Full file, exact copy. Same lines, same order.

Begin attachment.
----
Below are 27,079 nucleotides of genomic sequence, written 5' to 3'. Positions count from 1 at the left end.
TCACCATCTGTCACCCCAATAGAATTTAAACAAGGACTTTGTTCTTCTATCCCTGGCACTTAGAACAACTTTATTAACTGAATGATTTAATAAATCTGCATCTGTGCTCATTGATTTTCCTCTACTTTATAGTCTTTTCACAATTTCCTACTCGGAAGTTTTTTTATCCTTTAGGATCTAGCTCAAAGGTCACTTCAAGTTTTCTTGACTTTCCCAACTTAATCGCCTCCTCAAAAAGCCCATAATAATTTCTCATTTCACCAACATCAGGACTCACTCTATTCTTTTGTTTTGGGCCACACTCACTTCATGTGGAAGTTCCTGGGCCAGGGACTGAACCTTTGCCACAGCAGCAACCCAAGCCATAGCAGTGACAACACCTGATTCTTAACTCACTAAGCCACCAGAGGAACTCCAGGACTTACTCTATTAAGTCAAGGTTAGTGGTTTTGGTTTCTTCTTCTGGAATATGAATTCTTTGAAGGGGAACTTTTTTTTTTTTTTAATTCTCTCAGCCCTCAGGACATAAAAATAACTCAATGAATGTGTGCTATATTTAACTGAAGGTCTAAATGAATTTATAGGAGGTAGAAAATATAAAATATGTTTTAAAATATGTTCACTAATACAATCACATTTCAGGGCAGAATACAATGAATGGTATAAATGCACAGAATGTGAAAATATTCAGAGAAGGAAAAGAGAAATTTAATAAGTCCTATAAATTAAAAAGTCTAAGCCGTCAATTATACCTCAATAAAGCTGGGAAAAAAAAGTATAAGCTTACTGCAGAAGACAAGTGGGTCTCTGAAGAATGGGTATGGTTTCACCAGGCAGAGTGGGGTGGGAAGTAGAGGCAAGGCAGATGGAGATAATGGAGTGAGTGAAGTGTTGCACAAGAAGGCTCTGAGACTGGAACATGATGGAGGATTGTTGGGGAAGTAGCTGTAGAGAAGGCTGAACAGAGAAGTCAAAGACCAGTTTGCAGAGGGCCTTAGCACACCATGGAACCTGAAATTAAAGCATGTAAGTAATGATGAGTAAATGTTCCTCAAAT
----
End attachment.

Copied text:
Below are 27,079 nucleotides of genomic sequence, written 5' to 3'. Positions count from 1 at the left end.
TCACCATCTGTCACCCCAATAGAATTTAAACAAGGACTTTGTTCTTCTATCCCTGGCACTTAGAACAACTTTATTAACTGAATGATTTAATAAATCTGCATCTGTGCTCATTGATTTTCCTCTACTTTATAGTCTTTTCACAATTTCCTACTCGGAAGTTTTTTTATCCTTTAGGATCTAGCTCAAAGGTCACTTCAAGTTTTCTTGACTTTCCCAACTTAATCGCCTCCTCAAAAAGCCCATAATAATTTCTCATTTCACCAACATCAGGACTCACTCTATTCTTTTGTTTTGGGCCACACTCACTTCATGTGGAAGTTCCTGGGCCAGGGACTGAACCTTTGCCACAGCAGCAACCCAAGCCATAGCAGTGACAACACCTGATTCTTAACTCACTAAGCCACCAGAGGAACTCCAGGACTTACTCTATTAAGTCAAGGTTAGTGGTTTTGGTTTCTTCTTCTGGAATATGAATTCTTTGAAGGGGAACTTTTTTTTTTTTTTAATTCTCTCAGCCCTCAGGACATAAAAATAACTCAATGAATGTGTGCTATATTTAACTGAAGGTCTAAATGAATTTATAGGAGGTAGAAAATATAAAATATGTTTTAAAATATGTTCACTAATACAATCACATTTCAGGGCAGAATACAATGAATGGTATAAATGCACAGAATGTGAAAATATTCAGAGAAGGAAAAGAGAAATTTAATAAGTCCTATAAATTAAAAAGTCTAAGCCGTCAATTATACCTCAATAAAGCTGGGAAAAAAAAGTATAAGCTTACTGCAGAAGACAAGTGGGTCTCTGAAGAATGGGTATGGTTTCACCAGGCAGAGTGGGGTGGGAAGTAGAGGCAAGGCAGATGGAGATAATGGAGTGAGTGAAGTGTTGCACAAGAAGGCTCTGAGACTGGAACATGATGGAGGATTGTTGGGGAAGTAGCTGTAGAGAAGGCTGAACAGAGAAGTCAAAGACCAGTTTGCAGAGGGCCTTAGCACACCATGGAACCTGAAATTAAAGCATGTAAGTAATGATGAGTAAATGTTCCTCAAAT